In the summer days, there are many people who, thinking of physical health and a rest of mind and body rather than of that high spiritual uplift which he no doubt meant, are using David’s words as they turn away from the rut and routine of business to seek the needed refreshment. It is with a sigh of thanksgiving as well as a deep breath of hope that the tired man says, as he checks his trunk for the high places of the north: “I will lift up mine eyes unto the hills, from whence cometh my help.” The hill country has healing in its deep fastnesses for the weary multitudes of the city.
My baby, who has spent the four happy summers of his buoyant life on earth on a tremendous hill-crowned farm in New Hampshire and who thoroughly agrees with David, was being led in his prayers the other night as usual by his mother. When it came to where children of many generations have said, “If I should die before I wake,” he suddenly started with the inquiry: “Who dies us?” His mother was somewhat startled but replied as composedly as possible that that was a matter which the Lord took care of. “Well,” said the impulsive youngster, “if the Lord dies us, then I don’t love the Lord!”
There was a very startling situation, but his mother still held her ground and told him that the Lord took us to a better place, that if we were good when we died, he would meet us and take us to heaven. Instantly, the persistent four-year-old exclaimed: “Is heaven a farm?”
Now, I confess that the boy may have inherited some of that, for I cannot think of heaven without something of the freedom, breeziness, and outdoor feeling of the hills coming into my ideal.
The hills are full of healing because it is there that the woods grow in their fullness and perfection. Oh, the blessedness of the woods! The woods are full of bird nests. There, the crows hold their conventions; there, the jaybirds play their sharp pranks; there, the yellow hammer and the woodpecker do their carpentering and exploit their beauty; there, the partridge rears her brood, and the fox lurks to make a meal of them. Deep in the woods, where the spring seeps out at the head of the little canyon, the ferns, rare and delicate and fragrant, grow in abundance. The mosses cover the rocks there, and nature is sweet and gentle. Even the trees are full of healing; the pine and the balsam fir make the air redolent with a perfume full of God’s own medicine for tired men and weary women.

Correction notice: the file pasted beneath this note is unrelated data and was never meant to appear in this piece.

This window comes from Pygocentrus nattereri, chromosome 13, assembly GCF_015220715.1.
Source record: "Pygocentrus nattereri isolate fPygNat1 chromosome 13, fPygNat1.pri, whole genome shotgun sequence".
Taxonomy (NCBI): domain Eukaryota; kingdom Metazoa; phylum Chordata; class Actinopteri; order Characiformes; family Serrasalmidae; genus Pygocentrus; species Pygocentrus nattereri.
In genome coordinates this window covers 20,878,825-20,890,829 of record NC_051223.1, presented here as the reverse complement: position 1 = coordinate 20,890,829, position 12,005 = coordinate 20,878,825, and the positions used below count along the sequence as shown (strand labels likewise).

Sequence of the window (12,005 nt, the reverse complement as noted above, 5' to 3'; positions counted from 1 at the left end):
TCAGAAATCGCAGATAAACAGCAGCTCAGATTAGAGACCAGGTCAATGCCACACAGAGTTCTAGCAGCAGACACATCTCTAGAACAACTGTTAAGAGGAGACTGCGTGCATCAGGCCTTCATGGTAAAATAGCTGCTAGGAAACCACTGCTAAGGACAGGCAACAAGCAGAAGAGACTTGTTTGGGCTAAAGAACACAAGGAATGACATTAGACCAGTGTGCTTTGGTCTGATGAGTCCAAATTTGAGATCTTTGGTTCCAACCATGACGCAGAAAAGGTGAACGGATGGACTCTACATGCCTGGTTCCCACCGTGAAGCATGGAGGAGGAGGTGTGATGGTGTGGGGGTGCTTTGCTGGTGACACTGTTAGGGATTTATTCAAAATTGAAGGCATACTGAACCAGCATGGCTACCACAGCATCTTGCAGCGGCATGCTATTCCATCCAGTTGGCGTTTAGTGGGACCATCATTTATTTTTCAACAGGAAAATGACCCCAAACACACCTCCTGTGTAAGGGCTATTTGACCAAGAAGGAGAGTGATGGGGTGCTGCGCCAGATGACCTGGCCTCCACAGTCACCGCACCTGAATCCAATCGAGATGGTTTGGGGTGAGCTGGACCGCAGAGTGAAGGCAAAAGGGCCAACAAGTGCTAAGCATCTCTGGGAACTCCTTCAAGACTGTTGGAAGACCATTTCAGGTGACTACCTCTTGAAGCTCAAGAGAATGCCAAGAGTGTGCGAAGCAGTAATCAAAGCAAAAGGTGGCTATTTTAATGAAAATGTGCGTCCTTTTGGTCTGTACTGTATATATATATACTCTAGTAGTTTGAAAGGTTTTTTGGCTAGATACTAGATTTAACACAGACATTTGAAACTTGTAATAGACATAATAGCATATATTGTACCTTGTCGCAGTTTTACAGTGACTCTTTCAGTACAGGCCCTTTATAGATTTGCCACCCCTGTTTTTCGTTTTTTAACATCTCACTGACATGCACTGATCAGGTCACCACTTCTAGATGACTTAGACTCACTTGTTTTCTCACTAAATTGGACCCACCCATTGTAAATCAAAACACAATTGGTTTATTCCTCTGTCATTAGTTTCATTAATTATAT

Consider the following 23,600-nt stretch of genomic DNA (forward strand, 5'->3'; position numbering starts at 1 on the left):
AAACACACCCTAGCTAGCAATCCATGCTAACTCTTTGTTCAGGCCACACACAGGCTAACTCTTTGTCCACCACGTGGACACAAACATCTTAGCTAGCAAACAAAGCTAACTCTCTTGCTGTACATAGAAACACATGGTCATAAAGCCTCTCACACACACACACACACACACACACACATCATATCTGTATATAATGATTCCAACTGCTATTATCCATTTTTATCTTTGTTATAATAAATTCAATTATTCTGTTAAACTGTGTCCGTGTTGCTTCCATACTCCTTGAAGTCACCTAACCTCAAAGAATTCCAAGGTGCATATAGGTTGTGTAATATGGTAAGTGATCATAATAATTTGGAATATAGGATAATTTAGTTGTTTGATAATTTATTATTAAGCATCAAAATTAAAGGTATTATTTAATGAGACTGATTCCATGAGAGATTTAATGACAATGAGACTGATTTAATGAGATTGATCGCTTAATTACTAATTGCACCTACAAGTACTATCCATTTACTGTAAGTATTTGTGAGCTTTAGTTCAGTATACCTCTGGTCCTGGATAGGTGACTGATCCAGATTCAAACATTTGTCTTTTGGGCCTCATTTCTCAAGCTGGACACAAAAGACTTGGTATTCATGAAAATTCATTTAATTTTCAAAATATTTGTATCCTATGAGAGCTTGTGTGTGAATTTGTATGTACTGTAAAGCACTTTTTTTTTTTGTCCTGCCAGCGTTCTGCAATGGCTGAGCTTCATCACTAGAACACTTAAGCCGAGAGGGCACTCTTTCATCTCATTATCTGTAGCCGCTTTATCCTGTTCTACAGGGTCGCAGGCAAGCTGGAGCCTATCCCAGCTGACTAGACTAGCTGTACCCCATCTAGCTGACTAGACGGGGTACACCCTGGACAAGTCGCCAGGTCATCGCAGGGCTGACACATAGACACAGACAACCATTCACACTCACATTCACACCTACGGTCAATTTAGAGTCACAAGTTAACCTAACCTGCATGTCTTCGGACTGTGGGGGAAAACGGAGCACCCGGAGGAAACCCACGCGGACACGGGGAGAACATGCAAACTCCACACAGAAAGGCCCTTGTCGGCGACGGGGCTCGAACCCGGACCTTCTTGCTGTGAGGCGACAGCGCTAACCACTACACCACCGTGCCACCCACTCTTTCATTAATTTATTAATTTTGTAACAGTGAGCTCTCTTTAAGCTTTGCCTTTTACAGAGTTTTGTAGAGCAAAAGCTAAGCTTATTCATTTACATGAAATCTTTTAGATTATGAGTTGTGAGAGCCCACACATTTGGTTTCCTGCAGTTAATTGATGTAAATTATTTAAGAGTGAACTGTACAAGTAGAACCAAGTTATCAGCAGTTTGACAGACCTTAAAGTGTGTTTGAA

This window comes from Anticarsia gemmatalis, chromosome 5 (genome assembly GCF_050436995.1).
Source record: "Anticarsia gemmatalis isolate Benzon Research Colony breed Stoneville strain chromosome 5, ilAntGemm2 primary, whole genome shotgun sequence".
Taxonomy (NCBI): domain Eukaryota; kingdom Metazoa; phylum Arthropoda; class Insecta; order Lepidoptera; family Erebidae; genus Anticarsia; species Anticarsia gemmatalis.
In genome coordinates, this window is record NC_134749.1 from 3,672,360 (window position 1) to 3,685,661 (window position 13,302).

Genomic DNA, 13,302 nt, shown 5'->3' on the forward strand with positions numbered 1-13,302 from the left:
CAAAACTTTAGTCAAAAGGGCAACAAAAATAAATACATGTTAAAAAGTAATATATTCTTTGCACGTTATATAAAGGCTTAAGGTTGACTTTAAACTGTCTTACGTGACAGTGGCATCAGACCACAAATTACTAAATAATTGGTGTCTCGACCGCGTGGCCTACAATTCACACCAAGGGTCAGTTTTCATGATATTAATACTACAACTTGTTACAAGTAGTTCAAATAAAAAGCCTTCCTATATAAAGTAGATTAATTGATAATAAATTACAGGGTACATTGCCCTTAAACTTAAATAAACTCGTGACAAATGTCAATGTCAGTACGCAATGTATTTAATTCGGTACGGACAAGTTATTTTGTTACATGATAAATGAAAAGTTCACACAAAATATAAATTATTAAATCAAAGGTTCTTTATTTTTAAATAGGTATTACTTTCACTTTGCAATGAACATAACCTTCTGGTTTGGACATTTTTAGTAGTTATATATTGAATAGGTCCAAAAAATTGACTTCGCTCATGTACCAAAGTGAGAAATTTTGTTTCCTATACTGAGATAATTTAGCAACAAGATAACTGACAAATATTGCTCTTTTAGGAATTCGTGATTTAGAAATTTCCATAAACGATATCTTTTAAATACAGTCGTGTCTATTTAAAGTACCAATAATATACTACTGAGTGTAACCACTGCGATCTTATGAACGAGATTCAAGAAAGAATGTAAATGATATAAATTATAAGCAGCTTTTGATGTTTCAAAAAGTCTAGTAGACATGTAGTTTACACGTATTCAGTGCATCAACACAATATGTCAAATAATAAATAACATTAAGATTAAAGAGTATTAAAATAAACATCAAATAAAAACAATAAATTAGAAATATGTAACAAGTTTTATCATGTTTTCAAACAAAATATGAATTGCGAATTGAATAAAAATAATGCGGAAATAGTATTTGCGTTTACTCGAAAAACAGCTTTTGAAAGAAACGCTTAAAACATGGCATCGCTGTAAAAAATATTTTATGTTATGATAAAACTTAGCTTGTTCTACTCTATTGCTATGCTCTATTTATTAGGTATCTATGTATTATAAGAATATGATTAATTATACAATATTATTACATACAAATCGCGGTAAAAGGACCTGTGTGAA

The woods are full of precious things of every sort. Jonathan, David’s best friend, once found a bee tree in the woods when he was nearly starved and filled himself with the sweet honey. And the record says his eyes grew bright, though they had been dull and lifeless until he found the wild bees’ hive. The woods are full of berries— blackberries, raspberries, and huckleberries —and if there is a breathing place in little glades among the forest, the wild strawberries stand up on a stem as long as your finger and grow red and sweet in the summer sun.
Margaret Sangster sings of it well in her little poem, “In the Heart of the Woods”: